It’s true that when you’re at the top everyone wants to pull you down. This is the same for brands as it is for people and Google is no exception. Part of this is natural selection, you automatically become the ‘target’ to beat. As a trailblazer your achievements become the benchmark others measure themselves by.
Do social media networks make us dumber? Do they make us smarter? Are they prisms that focus and magnify our worst attributes, turning us into a digital mob that launches global witch hunts in a single click? Do they have the ability to bring out the very best of us, helping the innate trust towards others that we have within us, emerge?
When Google+ came along its remit was as obvious as its functionality was complex. It brought in individuals from the entire Google ecosystem and began, by degrees, to ascribe weight to their presence, expertise, connections, interactions and knowledge. It tuned profiles that used to be “strings” into people and entities that were proper “things”.
Every business understands the value in branding, but few get the values of branding. In presentations I’ve often discussed how branding now cannot be separated from other business considerations like search, content creation, a social media presence and the core values that make a business what it is.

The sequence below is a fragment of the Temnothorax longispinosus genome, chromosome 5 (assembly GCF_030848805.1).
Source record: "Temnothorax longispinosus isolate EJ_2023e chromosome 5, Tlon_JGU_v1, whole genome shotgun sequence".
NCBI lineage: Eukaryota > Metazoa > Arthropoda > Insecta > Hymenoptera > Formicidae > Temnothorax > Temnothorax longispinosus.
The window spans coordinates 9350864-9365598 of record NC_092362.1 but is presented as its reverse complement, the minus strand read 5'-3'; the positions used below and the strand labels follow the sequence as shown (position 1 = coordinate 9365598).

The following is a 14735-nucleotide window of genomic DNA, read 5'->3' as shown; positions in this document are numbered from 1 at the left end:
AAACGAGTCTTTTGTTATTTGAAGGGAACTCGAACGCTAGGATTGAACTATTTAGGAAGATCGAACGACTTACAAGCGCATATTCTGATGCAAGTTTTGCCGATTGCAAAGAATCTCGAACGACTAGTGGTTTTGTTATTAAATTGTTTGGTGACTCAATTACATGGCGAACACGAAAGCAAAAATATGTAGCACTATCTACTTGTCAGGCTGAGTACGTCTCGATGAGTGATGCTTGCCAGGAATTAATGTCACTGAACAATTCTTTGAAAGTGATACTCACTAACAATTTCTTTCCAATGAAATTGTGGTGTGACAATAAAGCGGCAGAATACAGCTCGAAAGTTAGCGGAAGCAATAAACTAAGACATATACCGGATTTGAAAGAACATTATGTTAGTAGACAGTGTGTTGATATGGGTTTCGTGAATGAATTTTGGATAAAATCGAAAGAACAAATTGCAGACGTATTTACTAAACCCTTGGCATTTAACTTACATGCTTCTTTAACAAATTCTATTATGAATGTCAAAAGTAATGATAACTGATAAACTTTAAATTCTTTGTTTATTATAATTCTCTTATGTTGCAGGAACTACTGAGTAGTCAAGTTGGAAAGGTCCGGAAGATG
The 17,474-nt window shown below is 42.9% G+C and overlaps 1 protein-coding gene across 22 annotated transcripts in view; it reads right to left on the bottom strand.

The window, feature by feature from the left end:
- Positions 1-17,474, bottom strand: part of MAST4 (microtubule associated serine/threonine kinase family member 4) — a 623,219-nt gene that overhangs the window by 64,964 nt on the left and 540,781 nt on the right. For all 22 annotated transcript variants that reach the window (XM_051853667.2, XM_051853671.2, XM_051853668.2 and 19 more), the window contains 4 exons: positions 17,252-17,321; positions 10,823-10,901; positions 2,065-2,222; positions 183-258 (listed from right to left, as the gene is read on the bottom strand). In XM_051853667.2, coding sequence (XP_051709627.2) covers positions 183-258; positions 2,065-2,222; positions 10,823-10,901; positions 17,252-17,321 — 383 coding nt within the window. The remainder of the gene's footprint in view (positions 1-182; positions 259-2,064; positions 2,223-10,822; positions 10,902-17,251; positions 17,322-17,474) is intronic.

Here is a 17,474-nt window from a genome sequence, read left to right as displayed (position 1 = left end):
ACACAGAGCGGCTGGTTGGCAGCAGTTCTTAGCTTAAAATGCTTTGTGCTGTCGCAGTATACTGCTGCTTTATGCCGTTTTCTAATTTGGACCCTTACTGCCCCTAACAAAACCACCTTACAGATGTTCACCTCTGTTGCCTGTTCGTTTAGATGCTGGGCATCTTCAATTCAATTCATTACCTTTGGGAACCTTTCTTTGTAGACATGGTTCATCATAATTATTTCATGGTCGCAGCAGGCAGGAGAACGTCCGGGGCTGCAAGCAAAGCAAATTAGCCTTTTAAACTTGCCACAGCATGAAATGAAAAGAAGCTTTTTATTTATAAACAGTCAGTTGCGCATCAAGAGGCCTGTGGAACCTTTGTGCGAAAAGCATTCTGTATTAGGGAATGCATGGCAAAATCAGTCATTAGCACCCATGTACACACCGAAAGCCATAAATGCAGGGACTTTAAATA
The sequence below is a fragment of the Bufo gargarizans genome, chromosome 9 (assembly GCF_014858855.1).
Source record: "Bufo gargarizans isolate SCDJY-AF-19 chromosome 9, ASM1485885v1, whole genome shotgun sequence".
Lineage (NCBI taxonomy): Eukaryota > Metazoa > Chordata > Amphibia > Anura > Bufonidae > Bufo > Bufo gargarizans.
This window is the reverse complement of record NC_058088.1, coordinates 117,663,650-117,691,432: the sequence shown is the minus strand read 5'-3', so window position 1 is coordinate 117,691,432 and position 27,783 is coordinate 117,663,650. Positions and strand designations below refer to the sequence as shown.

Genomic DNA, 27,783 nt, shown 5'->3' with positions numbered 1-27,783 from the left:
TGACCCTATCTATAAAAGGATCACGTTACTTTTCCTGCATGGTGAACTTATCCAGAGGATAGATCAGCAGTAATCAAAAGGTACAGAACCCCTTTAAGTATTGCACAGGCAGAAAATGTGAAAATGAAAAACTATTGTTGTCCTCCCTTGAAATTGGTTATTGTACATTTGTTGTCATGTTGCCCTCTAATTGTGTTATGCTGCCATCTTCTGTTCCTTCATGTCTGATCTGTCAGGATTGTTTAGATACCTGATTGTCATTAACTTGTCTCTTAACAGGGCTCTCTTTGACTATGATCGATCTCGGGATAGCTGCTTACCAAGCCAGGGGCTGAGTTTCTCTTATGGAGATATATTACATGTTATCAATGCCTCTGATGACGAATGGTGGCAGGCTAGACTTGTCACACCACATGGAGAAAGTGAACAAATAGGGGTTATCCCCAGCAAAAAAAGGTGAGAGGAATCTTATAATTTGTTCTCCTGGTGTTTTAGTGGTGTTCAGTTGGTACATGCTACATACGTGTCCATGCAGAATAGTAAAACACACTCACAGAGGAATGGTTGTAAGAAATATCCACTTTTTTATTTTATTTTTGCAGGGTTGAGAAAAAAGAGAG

“What is Trust?” the very fact that we need to ask something so basic shows both the poor state of our understanding of what it is and the fact that we know now that trust is a requirement for a relational exchange of any kind to take place.
In my presentations and workshops for corporate heads and company execs I invariably ask a simple question: “You have just completed a complex deal and a 100-page, detailed contract has been signed by the other party, every point agreed, every page initialed. Finally done, you stand up to shake hands. The other party turns around and simply walks away. Do you trust them?”